New rules ‘a big, big hit’ to Canadian magazines – The Globe and Mail

New rules ‘a big, big hit’ to Canadian magazines – The Globe and Mail.

The Globe and Mail reported this morning on the new rules for small magazines in this country. Small means fewer than 5000 circulation. That criterion leaves only Macleans, Chatelaine, and perhaps one or two others. Oh,and those, mostly from the west, such as The Western Producer, which specifically target the farming population. No other niche in our culture is important to the Tories. In fact, judging by their approach to anything cultural or historical, if the book or magazine or film or painting or photograph or music doesn’t involve business, it isn’t of any importance what so ever.
This present legislation recognizes the needs of only the farmers, and western farmers at that. I imagine the polls show that they are Tory supporters.
What’s next? Are only those museums devoted to the history of the Hereford, or wheat, or oil going to get support?
And one last thing. The final decision on who gets funding rests with the Minister and his decisions are irrevocable. No wonder Harper thinks we don’t need Parliament. He’s turning our government from a democracy into a quasi monarchy, with himself as king, giving his ministers total power and leaving us with no recourse. He’s started with the arts. Where will it end?


The government says only the elite object to their ant-democratic action. Elite is code word for educated, I think, coming as the comment did on the heels of a statement by 100 professors against the prorogue. So let’s do the math. In 2007, university completion rates for those 24 to 64 was 24.6%. Almost 51% of the population had post-secondary qualifications, trade, college or university. The percentage of people who objected strongly to the Conservative action was 58%. So, does that mean that only uneducated people support the Conservative action? Or is there a strong objection in all segments of the population.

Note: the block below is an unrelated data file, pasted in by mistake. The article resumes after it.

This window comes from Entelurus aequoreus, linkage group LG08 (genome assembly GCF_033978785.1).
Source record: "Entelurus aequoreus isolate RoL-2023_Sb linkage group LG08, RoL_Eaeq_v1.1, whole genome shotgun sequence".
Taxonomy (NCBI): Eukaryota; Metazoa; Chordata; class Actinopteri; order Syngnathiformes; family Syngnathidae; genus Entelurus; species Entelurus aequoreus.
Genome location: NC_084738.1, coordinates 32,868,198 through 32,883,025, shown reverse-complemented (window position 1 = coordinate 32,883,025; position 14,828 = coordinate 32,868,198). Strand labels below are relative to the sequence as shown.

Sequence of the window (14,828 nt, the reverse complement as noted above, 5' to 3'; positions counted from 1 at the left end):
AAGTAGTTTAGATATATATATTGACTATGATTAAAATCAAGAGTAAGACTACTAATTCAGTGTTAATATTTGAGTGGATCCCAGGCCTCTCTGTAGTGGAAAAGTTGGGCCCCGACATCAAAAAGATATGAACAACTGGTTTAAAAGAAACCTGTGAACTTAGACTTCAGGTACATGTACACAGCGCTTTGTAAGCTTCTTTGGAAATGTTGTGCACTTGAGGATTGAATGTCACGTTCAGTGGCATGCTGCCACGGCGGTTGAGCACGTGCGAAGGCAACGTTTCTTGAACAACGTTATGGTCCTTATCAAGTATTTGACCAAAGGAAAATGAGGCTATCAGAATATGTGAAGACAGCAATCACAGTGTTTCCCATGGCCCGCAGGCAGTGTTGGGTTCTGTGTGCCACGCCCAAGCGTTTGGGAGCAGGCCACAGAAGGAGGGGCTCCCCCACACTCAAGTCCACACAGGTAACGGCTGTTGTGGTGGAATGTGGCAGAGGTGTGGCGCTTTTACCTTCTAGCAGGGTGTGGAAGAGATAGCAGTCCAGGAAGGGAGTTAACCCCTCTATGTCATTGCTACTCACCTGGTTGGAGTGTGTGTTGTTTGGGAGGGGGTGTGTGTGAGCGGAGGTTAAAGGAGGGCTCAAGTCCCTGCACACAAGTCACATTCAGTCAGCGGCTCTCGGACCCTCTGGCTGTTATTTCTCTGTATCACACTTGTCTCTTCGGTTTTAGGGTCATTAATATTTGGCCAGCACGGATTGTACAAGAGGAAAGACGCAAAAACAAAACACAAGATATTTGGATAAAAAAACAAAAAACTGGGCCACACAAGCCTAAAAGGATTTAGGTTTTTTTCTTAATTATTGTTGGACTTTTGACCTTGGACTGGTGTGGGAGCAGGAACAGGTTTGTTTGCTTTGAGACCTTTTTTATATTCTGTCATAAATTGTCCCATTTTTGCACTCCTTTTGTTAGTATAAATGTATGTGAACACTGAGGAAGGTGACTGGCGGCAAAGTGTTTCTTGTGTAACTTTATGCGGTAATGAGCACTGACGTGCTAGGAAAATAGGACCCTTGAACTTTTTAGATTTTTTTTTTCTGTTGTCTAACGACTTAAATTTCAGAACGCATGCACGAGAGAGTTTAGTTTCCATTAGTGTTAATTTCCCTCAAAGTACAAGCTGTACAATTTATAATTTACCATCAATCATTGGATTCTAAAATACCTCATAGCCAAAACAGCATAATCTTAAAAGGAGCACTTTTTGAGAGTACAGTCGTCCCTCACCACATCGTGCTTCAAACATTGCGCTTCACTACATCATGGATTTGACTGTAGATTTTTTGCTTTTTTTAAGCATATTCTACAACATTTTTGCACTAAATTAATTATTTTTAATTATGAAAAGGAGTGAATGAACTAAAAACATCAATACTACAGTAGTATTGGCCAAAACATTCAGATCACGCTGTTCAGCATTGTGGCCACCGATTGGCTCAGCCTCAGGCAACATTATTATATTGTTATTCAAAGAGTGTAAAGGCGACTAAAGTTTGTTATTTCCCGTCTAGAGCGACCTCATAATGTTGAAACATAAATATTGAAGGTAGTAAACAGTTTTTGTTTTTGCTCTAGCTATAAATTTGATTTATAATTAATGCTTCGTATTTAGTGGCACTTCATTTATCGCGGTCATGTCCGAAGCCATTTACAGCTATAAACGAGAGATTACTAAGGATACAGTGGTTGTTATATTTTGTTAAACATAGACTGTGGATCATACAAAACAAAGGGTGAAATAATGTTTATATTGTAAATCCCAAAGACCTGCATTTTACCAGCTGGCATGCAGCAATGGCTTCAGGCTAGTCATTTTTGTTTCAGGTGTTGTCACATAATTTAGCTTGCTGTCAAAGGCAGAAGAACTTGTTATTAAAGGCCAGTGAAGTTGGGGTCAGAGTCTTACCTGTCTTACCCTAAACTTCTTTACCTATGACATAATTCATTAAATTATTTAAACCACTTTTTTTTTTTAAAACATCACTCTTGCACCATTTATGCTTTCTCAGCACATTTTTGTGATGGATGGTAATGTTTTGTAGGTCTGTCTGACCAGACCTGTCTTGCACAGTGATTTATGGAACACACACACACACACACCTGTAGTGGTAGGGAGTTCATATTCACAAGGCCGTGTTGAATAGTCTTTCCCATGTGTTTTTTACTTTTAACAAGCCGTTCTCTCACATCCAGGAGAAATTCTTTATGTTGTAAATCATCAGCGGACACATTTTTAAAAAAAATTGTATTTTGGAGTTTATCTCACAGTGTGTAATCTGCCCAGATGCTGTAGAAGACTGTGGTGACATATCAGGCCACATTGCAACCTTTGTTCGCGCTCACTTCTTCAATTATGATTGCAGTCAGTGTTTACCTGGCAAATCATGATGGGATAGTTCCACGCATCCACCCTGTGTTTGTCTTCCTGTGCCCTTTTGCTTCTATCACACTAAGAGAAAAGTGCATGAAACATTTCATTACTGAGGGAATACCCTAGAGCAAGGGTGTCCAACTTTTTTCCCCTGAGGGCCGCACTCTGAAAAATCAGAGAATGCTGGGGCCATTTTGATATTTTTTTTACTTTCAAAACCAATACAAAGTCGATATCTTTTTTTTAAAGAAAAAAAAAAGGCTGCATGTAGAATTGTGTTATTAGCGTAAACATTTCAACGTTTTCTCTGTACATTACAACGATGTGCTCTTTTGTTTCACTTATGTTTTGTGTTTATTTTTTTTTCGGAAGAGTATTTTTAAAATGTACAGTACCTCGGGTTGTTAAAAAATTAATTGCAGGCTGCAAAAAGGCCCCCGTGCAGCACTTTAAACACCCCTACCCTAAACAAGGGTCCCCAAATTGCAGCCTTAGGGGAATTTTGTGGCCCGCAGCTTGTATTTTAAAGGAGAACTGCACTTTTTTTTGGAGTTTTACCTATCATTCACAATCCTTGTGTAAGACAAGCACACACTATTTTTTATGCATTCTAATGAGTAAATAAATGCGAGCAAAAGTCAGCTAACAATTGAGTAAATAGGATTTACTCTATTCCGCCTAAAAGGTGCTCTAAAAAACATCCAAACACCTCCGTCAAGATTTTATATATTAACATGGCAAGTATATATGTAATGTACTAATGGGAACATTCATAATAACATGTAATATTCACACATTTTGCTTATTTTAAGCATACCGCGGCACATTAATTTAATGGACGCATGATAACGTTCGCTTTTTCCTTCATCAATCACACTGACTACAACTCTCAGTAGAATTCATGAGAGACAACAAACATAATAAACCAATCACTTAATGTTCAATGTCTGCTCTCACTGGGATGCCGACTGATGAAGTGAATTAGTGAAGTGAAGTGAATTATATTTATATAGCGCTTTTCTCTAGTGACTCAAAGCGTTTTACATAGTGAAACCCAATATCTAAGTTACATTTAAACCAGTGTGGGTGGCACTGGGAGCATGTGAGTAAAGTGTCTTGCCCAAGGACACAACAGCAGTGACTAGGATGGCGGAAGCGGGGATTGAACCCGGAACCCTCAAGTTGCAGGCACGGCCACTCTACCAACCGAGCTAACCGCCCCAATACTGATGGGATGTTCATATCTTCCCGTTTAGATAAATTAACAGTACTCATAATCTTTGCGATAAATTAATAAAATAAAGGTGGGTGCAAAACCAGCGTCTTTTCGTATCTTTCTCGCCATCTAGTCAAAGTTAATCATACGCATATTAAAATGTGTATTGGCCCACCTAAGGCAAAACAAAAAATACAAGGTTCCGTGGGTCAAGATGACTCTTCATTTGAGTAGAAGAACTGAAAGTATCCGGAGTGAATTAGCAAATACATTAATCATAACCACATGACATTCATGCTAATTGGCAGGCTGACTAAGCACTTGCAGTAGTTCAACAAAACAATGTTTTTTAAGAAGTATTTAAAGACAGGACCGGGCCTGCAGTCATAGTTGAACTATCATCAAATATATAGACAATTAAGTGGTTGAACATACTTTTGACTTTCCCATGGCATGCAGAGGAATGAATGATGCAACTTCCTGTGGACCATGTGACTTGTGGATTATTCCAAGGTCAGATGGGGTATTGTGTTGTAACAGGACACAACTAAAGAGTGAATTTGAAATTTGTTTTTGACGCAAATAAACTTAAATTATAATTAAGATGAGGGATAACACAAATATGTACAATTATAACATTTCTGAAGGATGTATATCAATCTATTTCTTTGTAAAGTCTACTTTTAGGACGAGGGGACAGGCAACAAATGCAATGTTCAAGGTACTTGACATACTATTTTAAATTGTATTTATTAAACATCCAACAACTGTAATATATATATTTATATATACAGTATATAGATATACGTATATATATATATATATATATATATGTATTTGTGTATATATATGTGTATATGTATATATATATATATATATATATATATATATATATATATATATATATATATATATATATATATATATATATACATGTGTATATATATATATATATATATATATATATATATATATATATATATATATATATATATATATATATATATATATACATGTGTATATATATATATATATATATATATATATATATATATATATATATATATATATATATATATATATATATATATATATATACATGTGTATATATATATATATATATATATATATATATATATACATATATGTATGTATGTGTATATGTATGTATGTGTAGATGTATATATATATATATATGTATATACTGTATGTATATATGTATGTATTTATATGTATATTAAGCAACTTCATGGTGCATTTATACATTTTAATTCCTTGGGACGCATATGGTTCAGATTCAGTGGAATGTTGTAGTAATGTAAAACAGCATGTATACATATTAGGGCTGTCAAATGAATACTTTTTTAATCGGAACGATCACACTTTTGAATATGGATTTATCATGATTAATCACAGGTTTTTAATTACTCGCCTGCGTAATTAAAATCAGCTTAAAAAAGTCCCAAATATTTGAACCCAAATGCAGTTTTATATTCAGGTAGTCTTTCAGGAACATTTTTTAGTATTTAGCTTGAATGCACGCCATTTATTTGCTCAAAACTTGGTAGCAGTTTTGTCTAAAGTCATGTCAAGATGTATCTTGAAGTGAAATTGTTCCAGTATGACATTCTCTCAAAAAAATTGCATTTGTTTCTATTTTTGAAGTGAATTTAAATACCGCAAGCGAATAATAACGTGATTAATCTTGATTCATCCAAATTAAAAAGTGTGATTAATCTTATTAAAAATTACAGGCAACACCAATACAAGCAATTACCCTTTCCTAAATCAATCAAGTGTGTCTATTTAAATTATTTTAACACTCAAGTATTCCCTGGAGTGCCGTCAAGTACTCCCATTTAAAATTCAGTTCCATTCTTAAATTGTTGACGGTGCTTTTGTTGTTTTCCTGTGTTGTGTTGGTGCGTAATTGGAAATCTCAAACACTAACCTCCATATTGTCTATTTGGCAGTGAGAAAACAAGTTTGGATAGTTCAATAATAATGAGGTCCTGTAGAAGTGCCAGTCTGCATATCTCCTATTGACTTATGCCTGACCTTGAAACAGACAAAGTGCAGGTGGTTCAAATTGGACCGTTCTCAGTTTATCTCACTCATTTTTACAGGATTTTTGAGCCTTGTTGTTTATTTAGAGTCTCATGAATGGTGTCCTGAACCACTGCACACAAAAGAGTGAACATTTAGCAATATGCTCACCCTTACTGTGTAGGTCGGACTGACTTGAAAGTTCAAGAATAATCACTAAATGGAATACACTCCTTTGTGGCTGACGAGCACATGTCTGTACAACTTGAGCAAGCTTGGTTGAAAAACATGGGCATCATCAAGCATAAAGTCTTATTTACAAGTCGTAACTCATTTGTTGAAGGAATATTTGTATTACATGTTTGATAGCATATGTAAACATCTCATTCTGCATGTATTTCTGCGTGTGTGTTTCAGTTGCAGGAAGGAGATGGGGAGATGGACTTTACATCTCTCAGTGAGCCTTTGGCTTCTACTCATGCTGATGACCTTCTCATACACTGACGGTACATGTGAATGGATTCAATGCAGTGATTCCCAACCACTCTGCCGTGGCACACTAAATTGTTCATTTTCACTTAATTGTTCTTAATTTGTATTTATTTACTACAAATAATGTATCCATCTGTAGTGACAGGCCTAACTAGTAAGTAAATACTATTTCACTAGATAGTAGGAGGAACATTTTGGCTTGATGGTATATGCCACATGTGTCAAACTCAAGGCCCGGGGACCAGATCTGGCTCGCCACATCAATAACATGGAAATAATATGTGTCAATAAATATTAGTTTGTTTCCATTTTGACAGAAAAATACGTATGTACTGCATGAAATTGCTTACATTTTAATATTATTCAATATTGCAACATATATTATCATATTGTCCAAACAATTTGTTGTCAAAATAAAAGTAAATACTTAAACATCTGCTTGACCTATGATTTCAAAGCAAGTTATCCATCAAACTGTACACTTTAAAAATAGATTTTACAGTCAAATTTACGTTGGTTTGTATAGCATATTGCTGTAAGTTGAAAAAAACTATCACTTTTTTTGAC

I think the Canadian people know when their leaders don’t respect them, and I think that is what is happening now. Elite, indeed. It doesn’t take a university degree to understand when a leader is hiding from the people paid to question him and his policies. The people will hold him to account as they did Brian Mulroney.


Se’nnight, a word from Middle English that means a week, seven nights. It was derived from Old English, seafon nihta, and has relatives in many languages including Italian(settimana), French(semaine) and Catalan(setimana).
I first met it in a Rex Stout short story, used, not by the erudite Nero Wolfe, Stout’s polymath main character, but by a low level hood. “Where did you pick that up?” he is asked.
“Oh some wag started it around last summer.”
The Oxford English revised says it is archaic, Middle English(1150-1500), but there are references to its use later than that period.
Dr. Donald Straughan, in directing the transcribers of the Bath Chronicle(1760-1800) for the Georgian Newspaper Project, instructs them that the word is se’nnight, sometimes fe’nnight, and means a week, not a fortnight.
Se’nnight is included in the Emily Dickinson Lexicon for her 19th Century poems, and Virginia Woolf used it in 1928’s Orlando. The Rex Stout short story I mentioned is called Easter Parade and was published in 1957.
Perhaps the old words aren’t dead, just waiting to be rediscovered.
I’ll write again, Sunday se’nnight.